Informed consent: written consent was obtained from the patient to publish images and clinical information relating to the case in any medical publication of choice for the purpose of knowledge sharing and educating the public. The patient was made to understand that no identifying information will be collected or published.



Discussion Up    Down

Endometrial osseous metaplasia is an endogenous non-neoplastic pathological disorder [11]. It has also been termed endometrial ossification, ectopic intrauterine bone and heterotopic intrauterine bone. It can be found in the ovaries, cervix and vagina [9]. Endometrial osseous metaplasia is a rare clinical entity with an incidence of 3/10,000 and less than 100 cases has been reported in literature [12]. Okohue et al. had reported an incidence of 0.26% in 1002 hysteroscopies in a study done in Nigeria [13]. Even though women in the reproductive age group are mostly affected, a case has been reported in a post-menopausal woman [7, 9]. Presence of bony tissue has been linked to abortion since 1923, with more than 80% of affected women said to have an antecedent history of first trimester abortion, either spontaneous or induced [8]. However, it has also been reported in women with no history of prior pregnancy [14]. In line with literature, index patient was in the reproductive age group, had a bony-like foreign body discovered at the posterior aspect of her uterus during hysteroscopy which was confirmed histologically to be a bone tissue. Additionally, prior to presentation, she has had two previous miscarriages, one induced and the other spontaneous, while both occurred within the first trimester. The time gap between previous abortion and diagnosis of endometrial osseous metaplasia varies between 8 weeks and 14 years in most cases, though an interval of 37 years has been reported [3]. The time differences in our patient were 25 years and one year, respectively, for the two previous miscarriages. However, delayed diagnosis may be due to late presentation for the management of infertility.


Patient typically presents with secondary infertility from cases reported but may also present with oligomenorrhea, menorrhagia, dyspareunia, pelvic pain and vaginal discharge [6,10]. They may also be asymptomatic [5]. In our case, our patient presented with infertility. Indeed, presence of bony tissue in the endometrium may act as an intrauterine contraceptive device elevating the levels of prostaglandins thus preventing implantation of the blastocyst [15]. However, our patient´s infertility history may not only be due to endometrial osseous metaplasia, as her age and galactorrhea may also be contributing factors. Theories for the development of heterotopic bone in the endometrium are controversial, but the most favorable mechanism is osseous metaplasia from multipotential stromal cells, usually fibroblasts, which subsequently become osteoblasts [3]. Other suggested mechanisms include: retention of fetal bones that secondarily promote osteogenesis in the surrounding endometrium [8] which may be the mechanism in index case considering she had an induced abortion at 13 weeks of gestation when osteogenesis would have started, continuous and strong endometrial estrogenic stimulation, implantation of embryonic parts without pre-existing bone after abortions at an early stage; dystrophic calcification of retained and necrotic tissues, usually after an abortion [8]. Additionally, chronic endometrial inflammation such as endometritis or pyometra can also play a role by stimulating mesenchymal cells which have the capacity to undergo metaplasia and differentiate into chondroblast or osteoblast [8,9]. Furthermore, chronic inflammation may stimulate mononuclear phagocytes to release tumor necrosis factor and superoxide radicals and this will lead to long-lasting insult to the pluripotent stromal cells transforming them to osteoblast in endometrium deficient of superoxide dismutase [8]. In addition, a case of endometrial osseous metaplasia due to metabolic disorders such as hypercalcemia, hypervitaminosis D or hyperphosphatemia has been reported [2].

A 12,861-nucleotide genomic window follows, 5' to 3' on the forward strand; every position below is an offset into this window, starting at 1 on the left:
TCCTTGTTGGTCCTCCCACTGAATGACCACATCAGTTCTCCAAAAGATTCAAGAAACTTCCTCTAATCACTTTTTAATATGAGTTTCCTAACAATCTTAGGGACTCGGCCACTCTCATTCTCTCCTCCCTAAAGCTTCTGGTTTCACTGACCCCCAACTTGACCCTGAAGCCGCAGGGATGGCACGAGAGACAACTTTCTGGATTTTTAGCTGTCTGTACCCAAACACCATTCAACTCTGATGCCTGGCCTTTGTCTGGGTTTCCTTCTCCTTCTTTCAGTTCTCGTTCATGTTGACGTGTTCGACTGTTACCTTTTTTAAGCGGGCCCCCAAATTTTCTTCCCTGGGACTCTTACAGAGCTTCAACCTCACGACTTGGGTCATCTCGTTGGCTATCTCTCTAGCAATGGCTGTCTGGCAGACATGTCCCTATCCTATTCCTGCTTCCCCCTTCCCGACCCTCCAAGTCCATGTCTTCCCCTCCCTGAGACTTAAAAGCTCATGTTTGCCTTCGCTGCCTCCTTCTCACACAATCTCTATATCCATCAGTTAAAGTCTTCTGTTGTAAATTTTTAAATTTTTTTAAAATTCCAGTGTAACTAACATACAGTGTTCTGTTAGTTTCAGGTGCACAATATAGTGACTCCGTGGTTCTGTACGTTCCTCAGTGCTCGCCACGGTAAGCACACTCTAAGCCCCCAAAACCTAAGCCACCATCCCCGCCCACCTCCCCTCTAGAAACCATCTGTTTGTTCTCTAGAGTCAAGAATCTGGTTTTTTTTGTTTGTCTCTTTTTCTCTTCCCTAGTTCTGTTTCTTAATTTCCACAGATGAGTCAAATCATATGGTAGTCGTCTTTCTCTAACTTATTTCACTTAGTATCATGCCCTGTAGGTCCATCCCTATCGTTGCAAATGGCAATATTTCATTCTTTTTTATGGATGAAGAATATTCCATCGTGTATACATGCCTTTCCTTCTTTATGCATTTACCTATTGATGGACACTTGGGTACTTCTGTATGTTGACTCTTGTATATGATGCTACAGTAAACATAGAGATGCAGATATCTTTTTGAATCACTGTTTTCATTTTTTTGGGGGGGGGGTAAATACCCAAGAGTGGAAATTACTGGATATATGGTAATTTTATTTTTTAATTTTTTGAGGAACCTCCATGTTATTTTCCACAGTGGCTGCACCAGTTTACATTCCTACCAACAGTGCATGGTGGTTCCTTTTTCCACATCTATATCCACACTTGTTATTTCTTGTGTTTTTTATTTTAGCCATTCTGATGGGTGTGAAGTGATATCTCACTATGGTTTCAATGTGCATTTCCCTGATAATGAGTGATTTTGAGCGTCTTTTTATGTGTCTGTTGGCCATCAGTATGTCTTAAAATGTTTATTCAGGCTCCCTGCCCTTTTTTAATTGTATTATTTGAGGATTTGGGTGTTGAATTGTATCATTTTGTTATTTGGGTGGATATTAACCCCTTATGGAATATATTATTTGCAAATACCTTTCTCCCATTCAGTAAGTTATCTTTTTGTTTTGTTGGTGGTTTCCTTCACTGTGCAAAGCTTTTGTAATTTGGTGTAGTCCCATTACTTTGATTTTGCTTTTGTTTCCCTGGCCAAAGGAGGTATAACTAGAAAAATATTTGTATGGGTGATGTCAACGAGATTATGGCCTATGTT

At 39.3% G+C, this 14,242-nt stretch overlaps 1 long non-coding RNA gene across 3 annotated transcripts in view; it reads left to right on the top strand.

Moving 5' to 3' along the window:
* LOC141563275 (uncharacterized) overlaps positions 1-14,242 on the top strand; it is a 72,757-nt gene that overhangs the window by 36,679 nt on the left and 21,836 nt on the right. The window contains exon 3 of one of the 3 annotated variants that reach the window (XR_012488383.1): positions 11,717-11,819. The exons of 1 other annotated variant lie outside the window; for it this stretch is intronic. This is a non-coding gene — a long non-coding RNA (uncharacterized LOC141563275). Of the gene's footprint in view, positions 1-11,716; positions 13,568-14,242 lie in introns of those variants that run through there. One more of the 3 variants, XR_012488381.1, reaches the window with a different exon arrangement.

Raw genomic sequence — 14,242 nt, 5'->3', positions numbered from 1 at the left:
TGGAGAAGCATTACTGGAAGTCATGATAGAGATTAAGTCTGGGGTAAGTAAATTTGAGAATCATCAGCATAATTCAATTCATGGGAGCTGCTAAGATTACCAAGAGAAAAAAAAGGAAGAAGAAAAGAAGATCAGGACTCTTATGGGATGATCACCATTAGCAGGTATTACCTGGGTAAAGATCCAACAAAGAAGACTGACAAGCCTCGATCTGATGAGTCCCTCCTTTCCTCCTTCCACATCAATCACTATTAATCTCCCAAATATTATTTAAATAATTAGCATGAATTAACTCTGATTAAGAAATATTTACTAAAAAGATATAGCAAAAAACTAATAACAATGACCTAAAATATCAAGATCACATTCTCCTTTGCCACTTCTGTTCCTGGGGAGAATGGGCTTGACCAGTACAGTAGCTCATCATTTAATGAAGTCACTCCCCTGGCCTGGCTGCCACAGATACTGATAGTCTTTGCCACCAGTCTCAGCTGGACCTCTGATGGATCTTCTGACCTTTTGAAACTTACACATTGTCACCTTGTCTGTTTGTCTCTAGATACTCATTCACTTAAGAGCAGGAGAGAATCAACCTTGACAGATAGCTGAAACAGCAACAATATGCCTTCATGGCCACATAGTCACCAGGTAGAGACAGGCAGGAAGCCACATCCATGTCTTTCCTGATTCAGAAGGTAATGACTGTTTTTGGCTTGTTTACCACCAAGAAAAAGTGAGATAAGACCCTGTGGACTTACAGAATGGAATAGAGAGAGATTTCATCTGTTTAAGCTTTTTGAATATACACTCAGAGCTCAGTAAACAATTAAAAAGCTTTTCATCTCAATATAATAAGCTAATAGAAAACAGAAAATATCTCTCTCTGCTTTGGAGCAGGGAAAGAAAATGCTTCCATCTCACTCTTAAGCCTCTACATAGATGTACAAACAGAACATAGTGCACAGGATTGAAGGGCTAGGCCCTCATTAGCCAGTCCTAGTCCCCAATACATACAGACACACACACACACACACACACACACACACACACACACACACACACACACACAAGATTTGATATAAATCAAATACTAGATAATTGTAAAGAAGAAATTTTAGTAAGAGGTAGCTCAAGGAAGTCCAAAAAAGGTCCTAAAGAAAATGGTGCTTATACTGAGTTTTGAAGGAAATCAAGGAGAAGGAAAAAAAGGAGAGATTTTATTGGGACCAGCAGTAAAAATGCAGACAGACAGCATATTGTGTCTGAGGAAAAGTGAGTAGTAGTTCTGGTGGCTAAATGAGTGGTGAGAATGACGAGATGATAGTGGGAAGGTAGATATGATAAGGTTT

The differential diagnosis of endometrial osseous metaplasia includes intra-uterine contraceptive device, malignant mixed mullerian tumour, endometrial tuberculosis and retained fetal bone in the uterus [1]. The incidence of retained fetal bone in Nigeria is 0.15% [16]. Although, the presence of retained bone in the uterus will have similar history and symptom, absence of endochondral ossification and surrounding tissue reaction may differentiate it from endometrial osseous metaplasia [8]. Even though in our case there was no endochondral ossification, but there was presence of non-hemopoietic bone marrow which has been previously reported [17]. Additionally, ultrasound scan plays an important role in the diagnosis of endometrial osseous metaplasia. Here, presence of hyperechogenic pattern in the endometrium is suggestive [8]. In our case, a linear echogenic structure was seen in the endometrium. Modalities of treatment include dilatation and curettage, hysterectomy and hysteroscopy. However, hysteroscopy is being considered the gold standard for treatment [5,9,10]. Furthermore, in cases of widespread ossification of the endometrium, hysteroscopy can be performed under ultrasound guidance or laparoscopy to prevent perforation [18]. Usually after treatment, fertility returns in most reported cases [3,8] but this has not been confirmed in index patient as she has been referred back to her primary place of care.



Conclusion Up    Down

Endometrial osseous metaplasia is an uncommon but treatable cause of secondary infertility. Physicians must have a high index of suspicion for diagnosis to be made early. Hysteroscopy is now the method of choice for diagnosis and treatment.



Competing interests Up    Down

The authors declare no competing interest.



Authors' contributions Up    Down

The initial manuscript and references were written by Olufemi Oladipupo; Victor Chimezie Okebalama wrote the abstract, introduction, patient and observation and discussion sections; review of manuscript and edition of English were done by Olalekan Abisola Ajayi; Olalekan Abisola Ajayi also assured the figures. All the authors have read and agreed to the final manuscript.



Figure Up    Down

Figure 1: photomicrograph showing mature bony trabeculae with non-hemopoietic bone marrow within a bland fibrocollagenous stroma and occasional chronic inflammatory cells: A) H & E X 40; B) H & E X 4; C) H & E X 100